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Just finished a stunning book, The Girl with Seven Names by Hyanseo Lee. If you, like me, know little about North Korea and how it came to be what it is today, you’ve got to read this book. It’s a memoir written by a young woman who escaped from North Korea about 9 years ago. Her journey – and I mean JOURNEY – is harrowing, frightening, amazing, heart-rendering all at the same time. She chronicles the lives of the Kims (Kim Il-Sung, Kim Jong-Il to current Kim Jong Un), shares the strict propaganda that surrounds every North Korean citizen, the poverty and hunger, as well as the underground black market for food and goods. It took her awhile to get from North Korea, to China and eventually to South Korea, where she currently lives. She’s well educated and speaks English quite well. She was invited to be a speaker at a TED talk – you know about those, right? TED (Technology, Entertainment, Design) is a media organization which posts talks online for free distribution, under the slogan “ideas worth spreading.” I listen to them as  podcasts now and then. Always very educational, if sometimes over my head when it gets very technical. She works diligently for human rights now, doing her best to help other North Koreans escape. You owe it to yourself to read this book.

Also just finished reading The Sandcastle Girls by Chris Bohjalian. Another WOW book. I’ve always liked the author – many years ago I read his book, Midwives (don’t confuse this book with the one I recently read and is reviewed below) and really liked it. I think we read it in one of my book groups. He’s a brilliant writer, and this one has a lot of characters and twists. It’s a novel, but based on a lot of truth regarding the Armenian genocide. Most of the book takes place in Aleppo, Syria with some good Samaritan folk trying to help rescue people (mostly children) following the forced long marches the Turks made prodding the Turkish Armenians to exit their country. But it also jumps to near present day as a family member is trying to piece together obscure parts of her grandparents’ former lives there. She uncovers some hidden truths (many survivors of the genocide never-ever wanted to talk about it) and a bit more about her Armenian heritage. A riveting book – I could hardly put it down. Lots to discuss for a book club read. I simply must read more of Bohjalian’s books (he’s written many).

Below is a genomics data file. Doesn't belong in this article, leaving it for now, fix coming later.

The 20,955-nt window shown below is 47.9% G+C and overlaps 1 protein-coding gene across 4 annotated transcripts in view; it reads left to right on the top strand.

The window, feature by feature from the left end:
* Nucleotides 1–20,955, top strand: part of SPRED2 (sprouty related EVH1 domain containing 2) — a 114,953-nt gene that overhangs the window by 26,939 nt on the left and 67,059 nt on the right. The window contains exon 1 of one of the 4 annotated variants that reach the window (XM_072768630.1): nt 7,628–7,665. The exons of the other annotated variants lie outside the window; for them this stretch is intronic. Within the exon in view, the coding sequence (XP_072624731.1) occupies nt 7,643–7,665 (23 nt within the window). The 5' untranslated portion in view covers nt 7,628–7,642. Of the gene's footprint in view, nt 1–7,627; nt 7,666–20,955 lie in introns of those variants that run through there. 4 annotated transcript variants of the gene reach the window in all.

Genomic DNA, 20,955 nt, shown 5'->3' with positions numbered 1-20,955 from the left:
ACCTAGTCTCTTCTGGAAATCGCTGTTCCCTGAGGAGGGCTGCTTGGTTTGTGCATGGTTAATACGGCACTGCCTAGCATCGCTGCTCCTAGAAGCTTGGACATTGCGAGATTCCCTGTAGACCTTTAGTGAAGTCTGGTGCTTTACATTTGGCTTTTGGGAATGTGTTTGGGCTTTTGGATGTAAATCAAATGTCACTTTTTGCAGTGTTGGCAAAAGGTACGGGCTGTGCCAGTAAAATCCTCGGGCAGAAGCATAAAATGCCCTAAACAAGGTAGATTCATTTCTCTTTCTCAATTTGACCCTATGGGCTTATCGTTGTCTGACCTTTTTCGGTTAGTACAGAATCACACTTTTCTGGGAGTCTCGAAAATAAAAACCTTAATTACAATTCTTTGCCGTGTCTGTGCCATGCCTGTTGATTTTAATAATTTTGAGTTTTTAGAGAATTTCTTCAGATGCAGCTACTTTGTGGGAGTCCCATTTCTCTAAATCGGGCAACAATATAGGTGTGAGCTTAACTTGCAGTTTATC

The Good Widow: A Novel by Lisa Steinke. All I can say is “wow.” In a general sense, this book is based on the premise of The Pilot’s Wife. But this one has some totally different twists and turns. A young wife is met at the door by police, informing her that her husband has died in an auto accident. Then she finds out he died in Hawaii – not Kansas, where she thought he was, on business. Then she finds out there was a woman in the car. Then she meets the fiance of the woman passenger and the two of them embark on a fact-finding mission in Hawaii to discover the truth. Well, I’m just sayin’ . . . the plot thickens. And thickens. And thickens clear up to the last few pages. Hang onto your seat. A really, really good, suspenseful read.

The Girl Who Wrote in Silk by Kelli Estes. What a WONDERFUL book. It opens up a shameful part of America’s past, but one you might not have heard about before this. In the late 1800s thousands of Chinese workers were brought to the West Coast to help with a variety of construction projects and a myriad of other things where laborers were needed. Many settled, married and made a new life for themselves. But suddenly the white population didn’t want them here anymore and they summarily ordered them ALL out of our country. This book chronicles a young Chinese girl, who was on a ship that was supposed to take her family to China, but the ship’s captain decided en route to dump them all overboard, to drown. The girl’s father knew it was going to happen and in order to save her, he threw his daughter off the ship as they were passing Orcas Island (in the San Juan Islands west of Seattle). She was saved. The book switches from that time to current time as a woman is rebuilding her family’s home on Orcas and finds a beautifully embroidered silk Chinese robe sleeve hidden under a stair step. The book is about that sordid past and the young girl’s descendents, and about the woman who is rebuilding. Stunner of a novel. Good for a book club read, I think. It has a reader’s guide at the back with good questions for book groups.